Expertise and knowledge: Relin Consultants has a team of experienced professionals who are well-versed in the Companies Ordinance and the deregistration process. They can provide accurate and up-to-date guidance and advice on all aspects of the deregistration process, ensuring compliance with all legal requirements.

    Time-saving: Engaging Relin Consultants can save you time and effort by handling the entire deregistration process for you, from preparing the necessary documents to applying with the Companies Registry.

    Cost-effective: Hiring Relin Consultants can help you avoid costly mistakes and ensure that the deregistration process is completed efficiently and effectively, saving you time and money.

    Tailored service: Relin Consultants offers tailored service to meet the specific needs of each client. They will work closely with you to understand your unique circumstances and provide a customized solution that suits your needs.

    One-stop service: Relin Consultants offers a one-stop service, which includes not only deregistration but also other related services such as accounting, auditing, and secretarial.


    What are the mandatory requirements that must be fulfilled before applying for the deregistration of a Hong Kong company?

    Before applying for the deregistration of your Hong Kong company, you must comply with the following requirements:

    • All company members must approve the deregistration.
    • The company will not participate in any legal procedures.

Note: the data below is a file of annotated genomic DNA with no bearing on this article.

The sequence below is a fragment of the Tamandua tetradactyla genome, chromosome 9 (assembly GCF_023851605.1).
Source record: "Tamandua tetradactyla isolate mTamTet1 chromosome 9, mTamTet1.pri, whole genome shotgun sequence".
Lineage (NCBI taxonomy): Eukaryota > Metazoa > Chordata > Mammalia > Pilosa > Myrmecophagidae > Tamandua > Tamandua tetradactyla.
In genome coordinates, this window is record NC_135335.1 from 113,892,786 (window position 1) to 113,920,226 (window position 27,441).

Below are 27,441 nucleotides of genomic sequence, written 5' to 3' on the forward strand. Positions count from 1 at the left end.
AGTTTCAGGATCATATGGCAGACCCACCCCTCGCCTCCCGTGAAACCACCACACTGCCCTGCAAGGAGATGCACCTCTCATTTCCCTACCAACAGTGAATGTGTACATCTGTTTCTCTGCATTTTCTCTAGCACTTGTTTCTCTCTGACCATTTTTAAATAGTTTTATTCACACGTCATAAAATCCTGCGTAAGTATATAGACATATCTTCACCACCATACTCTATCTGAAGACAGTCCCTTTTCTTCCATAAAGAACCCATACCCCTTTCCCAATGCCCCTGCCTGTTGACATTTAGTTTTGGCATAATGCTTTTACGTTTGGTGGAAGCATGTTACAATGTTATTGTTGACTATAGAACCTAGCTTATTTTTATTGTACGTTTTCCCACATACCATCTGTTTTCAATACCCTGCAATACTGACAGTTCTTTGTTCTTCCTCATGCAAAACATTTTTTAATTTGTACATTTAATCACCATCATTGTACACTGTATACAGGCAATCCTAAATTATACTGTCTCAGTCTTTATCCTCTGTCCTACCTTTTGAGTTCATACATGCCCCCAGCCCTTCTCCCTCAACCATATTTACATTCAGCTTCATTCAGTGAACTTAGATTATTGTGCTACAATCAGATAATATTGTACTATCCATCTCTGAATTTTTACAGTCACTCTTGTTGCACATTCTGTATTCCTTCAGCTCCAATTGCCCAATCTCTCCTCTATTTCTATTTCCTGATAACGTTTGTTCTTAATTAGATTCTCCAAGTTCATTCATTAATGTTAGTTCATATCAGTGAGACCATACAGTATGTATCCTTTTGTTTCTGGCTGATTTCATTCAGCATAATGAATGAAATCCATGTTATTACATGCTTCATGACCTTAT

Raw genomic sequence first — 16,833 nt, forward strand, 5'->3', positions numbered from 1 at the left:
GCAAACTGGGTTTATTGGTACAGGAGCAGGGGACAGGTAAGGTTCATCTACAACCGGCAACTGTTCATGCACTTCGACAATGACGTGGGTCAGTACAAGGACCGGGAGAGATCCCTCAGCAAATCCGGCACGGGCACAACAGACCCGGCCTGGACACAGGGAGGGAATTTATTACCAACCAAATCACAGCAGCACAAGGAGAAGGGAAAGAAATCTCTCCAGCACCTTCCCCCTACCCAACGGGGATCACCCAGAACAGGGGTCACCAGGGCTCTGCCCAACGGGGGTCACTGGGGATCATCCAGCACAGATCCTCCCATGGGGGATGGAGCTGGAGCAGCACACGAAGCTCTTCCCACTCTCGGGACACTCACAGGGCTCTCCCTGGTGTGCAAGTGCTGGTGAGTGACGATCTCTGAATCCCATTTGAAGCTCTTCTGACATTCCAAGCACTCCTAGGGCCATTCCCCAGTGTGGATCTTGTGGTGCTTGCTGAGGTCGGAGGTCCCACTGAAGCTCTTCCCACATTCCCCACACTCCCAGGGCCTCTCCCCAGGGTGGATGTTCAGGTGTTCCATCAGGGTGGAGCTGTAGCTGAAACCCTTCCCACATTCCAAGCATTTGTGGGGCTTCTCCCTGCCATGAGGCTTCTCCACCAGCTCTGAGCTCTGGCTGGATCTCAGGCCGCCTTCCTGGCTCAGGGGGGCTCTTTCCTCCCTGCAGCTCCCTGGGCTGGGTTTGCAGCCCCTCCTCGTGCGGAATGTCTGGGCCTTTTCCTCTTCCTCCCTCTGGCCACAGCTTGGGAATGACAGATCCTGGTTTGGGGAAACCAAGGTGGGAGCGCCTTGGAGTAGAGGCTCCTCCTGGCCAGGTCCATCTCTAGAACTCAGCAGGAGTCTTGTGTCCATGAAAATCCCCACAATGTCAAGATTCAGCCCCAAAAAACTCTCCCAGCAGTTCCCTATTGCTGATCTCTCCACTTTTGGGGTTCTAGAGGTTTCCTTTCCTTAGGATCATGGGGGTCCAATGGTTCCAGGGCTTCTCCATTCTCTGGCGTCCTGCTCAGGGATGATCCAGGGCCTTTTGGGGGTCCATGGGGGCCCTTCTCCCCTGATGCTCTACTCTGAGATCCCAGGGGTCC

• The company does not own any immovable property in Hong Kong.
    • There are no outstanding obligations or liabilities.
    • There has been no activity or business in the three months before the application for deregistration.
    • In the case of a holding company, none of its subsidiary’s assets are based in Hong Kong.
    • The Commissioner of Inland Revenue has delivered a “Notice of No Objection to a Company Being Deregistered” (or simply “Notice of No Objection”) to the company.

    What are some of the key considerations that I should take note of when deregistering a Hong Kong company?

    When deregistering a Hong Kong company, there are several key considerations to keep in mind:

    Company property disposal: Before deregistering, ensure that all company property, including bank balances, real property, and vehicles, have been properly disposed of. According to Hong Kong legislation, all company property must be regarded as ‘bona vacant and will be kept by the Hong Kong Government’s Special Administrative Region upon the company’s closure.